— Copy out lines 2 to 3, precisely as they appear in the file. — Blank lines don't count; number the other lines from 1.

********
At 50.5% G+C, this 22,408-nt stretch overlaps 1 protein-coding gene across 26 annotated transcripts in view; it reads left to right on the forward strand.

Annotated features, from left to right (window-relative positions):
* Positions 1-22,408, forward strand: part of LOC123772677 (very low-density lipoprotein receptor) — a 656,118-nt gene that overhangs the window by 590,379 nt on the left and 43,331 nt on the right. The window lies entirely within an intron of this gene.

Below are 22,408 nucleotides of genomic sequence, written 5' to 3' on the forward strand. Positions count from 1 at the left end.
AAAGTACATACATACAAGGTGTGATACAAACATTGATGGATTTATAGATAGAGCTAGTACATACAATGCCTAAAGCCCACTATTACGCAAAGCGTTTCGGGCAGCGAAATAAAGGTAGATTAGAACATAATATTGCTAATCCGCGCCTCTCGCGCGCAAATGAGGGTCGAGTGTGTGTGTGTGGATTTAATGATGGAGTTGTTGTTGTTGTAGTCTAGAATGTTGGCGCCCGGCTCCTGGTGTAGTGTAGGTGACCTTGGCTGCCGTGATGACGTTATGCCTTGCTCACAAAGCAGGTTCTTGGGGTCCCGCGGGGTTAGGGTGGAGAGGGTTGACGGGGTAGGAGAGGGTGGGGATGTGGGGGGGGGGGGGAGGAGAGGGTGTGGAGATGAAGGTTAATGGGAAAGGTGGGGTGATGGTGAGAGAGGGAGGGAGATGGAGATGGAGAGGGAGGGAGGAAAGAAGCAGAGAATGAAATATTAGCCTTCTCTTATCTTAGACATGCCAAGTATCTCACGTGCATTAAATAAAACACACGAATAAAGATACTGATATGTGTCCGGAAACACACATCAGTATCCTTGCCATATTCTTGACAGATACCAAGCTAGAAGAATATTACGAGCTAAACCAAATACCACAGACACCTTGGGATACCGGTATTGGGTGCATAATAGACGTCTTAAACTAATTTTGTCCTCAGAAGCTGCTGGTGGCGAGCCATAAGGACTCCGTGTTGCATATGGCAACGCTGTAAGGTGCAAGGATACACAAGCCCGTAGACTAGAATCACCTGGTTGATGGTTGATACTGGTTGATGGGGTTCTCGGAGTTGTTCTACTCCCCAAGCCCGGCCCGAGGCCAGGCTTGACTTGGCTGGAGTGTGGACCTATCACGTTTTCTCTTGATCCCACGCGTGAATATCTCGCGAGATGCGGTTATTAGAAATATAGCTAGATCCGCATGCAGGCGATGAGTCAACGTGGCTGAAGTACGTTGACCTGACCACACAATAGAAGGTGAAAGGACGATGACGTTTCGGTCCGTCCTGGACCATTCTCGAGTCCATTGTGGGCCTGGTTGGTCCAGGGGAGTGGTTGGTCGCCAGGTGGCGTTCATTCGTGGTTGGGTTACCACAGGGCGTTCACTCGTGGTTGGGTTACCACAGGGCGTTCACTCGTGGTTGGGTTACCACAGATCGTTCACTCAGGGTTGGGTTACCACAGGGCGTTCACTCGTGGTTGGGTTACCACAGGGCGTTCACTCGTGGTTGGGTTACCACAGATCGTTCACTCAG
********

Annotated features, from left to right (window-relative positions):
* Positions 1-22,408, forward strand: part of LOC123772677 (very low-density lipoprotein receptor) — a 656,118-nt gene that overhangs the window by 590,379 nt on the left and 43,331 nt on the right. The window lies entirely within an intron of this gene.